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Cover image for JavaScript Recursion Explained in 4 minutes

JavaScript Recursion Explained in 4 minutes

codenutt profile image Jared Originally published at Medium ・3 min read

Intro

Welcome to ByteSize Javascript where we chew on manageable chunks of code. Today we're going to be talking about recursion.

Recursion is one of those things that you see a lot when you're learning about JS. The question is, do you understand what it is? If you don't, I'm going to give two examples that will hopefully clear it up. If you do, check out my examples anyways! I'm sure you have some further insight you can share.

Video Version

If you learn well by watching, check out the video version of this article!

What is Recursion

Recursion is simply:

A function calling itself over and over again

It will call itself until one of two things happens:

  1. We reach the call stack limit.
  2. We define an exit value.

Simple Example

Let's start with a simple example. The goal of our function is to increment a number until we reach a limit...then stop. First, let's break it.

    function incrementer(ceiling,total) {
        total++
        return incrementer(ceiling, total)
    }
    incrementer(10,0)

That code will run until it you reach the call stack limit. Probably not what we want.

Now, let's add an "out" for a code.

    function incrementer(ceiling,total) {
        total++
        if (total === ceiling) {return total}
        return incrementer(ceiling, total)
    }
    incrementer(10,0)

Pretty simple. It doesn't do a lot for us, but it shows the principle that is:

Recursion is a function that calls itself.

Now let's take a look at a more robust example.

Robust Example

Let's say we want to find out:

What is the total of all the squared values up to a given value?

or in math terms:

1^2 + 2^2 + 3^2....n^2

To solve this, we can write a function that will do the following:

  1. check if we have reached our limiter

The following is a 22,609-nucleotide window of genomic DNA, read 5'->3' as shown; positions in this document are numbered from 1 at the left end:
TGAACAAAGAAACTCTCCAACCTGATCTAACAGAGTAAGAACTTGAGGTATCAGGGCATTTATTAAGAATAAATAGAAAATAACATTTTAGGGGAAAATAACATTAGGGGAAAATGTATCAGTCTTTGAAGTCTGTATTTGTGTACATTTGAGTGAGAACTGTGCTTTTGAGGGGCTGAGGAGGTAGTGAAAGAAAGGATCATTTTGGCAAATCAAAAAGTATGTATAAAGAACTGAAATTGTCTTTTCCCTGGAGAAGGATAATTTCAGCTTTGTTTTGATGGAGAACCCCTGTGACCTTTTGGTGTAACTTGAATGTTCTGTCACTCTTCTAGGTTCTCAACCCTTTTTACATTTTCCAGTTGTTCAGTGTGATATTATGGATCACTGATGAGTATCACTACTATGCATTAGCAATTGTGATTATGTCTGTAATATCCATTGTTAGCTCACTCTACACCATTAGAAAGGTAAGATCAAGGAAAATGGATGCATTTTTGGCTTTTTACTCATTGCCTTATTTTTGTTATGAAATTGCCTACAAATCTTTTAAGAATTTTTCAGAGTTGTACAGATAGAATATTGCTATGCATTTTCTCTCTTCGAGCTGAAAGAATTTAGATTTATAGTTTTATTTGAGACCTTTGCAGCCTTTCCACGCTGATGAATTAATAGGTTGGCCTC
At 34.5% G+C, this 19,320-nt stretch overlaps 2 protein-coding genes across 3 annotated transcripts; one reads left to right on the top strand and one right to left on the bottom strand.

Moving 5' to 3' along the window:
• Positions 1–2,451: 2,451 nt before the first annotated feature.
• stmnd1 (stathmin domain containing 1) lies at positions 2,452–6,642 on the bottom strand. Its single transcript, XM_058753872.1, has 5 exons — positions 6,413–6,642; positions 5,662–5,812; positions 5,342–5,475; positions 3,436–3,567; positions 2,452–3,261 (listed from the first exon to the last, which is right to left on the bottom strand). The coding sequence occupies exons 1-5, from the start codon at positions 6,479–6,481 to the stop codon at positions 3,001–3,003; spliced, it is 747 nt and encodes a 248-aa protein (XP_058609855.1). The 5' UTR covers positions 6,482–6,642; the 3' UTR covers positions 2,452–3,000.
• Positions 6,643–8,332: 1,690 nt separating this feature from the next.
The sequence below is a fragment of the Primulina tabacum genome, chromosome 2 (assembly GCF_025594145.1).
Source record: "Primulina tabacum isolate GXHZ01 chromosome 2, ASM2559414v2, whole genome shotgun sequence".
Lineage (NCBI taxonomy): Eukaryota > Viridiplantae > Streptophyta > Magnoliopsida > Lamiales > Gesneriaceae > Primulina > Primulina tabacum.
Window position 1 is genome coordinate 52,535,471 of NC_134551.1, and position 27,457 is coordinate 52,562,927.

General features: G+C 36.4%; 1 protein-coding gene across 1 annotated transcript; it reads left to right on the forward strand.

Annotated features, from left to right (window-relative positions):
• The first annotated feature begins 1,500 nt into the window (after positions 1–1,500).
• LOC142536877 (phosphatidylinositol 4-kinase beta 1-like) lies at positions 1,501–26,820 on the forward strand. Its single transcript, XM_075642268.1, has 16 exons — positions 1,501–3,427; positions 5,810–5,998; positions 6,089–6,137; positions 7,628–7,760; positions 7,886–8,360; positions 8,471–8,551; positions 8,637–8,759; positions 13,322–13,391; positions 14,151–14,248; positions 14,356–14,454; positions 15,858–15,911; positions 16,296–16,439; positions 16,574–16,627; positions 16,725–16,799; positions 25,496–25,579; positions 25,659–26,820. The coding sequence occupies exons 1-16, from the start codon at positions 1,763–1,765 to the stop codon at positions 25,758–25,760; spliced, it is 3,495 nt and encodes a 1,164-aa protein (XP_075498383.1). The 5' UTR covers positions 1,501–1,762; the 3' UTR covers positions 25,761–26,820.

2. square the value
  3. add it to the total
  4. decrement the value
  5. return to step 1

Check it out.

    // Our function takes in two values: 
    // our limiter (ceiling) and a total that we will return (inititally set at 0)
    function getSumSquares(ceiling, total = 0) {
        // check to see if we have reduced our ceiling to zero. If so...escape!
      if (ceiling === 0) {
        return total;
      }
        // if we still have more work to do, do the work
      total += ceiling ** 2;
        // call yourself, but reduce our ceiling by one.
      return getSumSquares(ceiling - 1, total);
    }
    getSumSquares(10)

The function is going to call itself until our condition is met, in this case, ceiling === 0, hence the name recursion.

Final Thoughts

Hopefully, that clears things up a bit. This is only the surface of what you can do with recursion. I've included some links below to provide more detail.

If you've got ideas for more JavaScript topics you'd like to discuss, shoot me a comment.

As always, happy coding!

Plugs

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Support

If you like this article and want to see more, the best way to do that is to subscribe/follow me on here! If you are feeling gracious, you can buy me a coffee!

Resources

This video is more specific to the event loop, but it covers what happens when the call stack is exceeded around the 7:00 mark.

Posted on by:

codenutt profile

Jared

@codenutt

L.A. based web developer slowly parsing through Stack Overflow. If you like hot web dev tips or stories about being a freelancer, check out my newsletter: https://codenutt.substack.com/p/coming-soon

Discussion

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Editor guide
 

Async,await, promise

 

Will do!

 

Recursion is no different in Javascript than any other language, so tagging/titling this "Javascript" is, in my opinion, clickbait.

 

Hi George! I'm not sure that's true for a couple of reasons.

  1. It is a common topic in JavaScript, particularly surrounding interviews.
  2. The examples are written in JavaScript.

Therefore the title delivers exactly what the article is: an explanation of recursion...in javascript...that you can read in about four minutes. I'm not sure it gets more straightforward than that.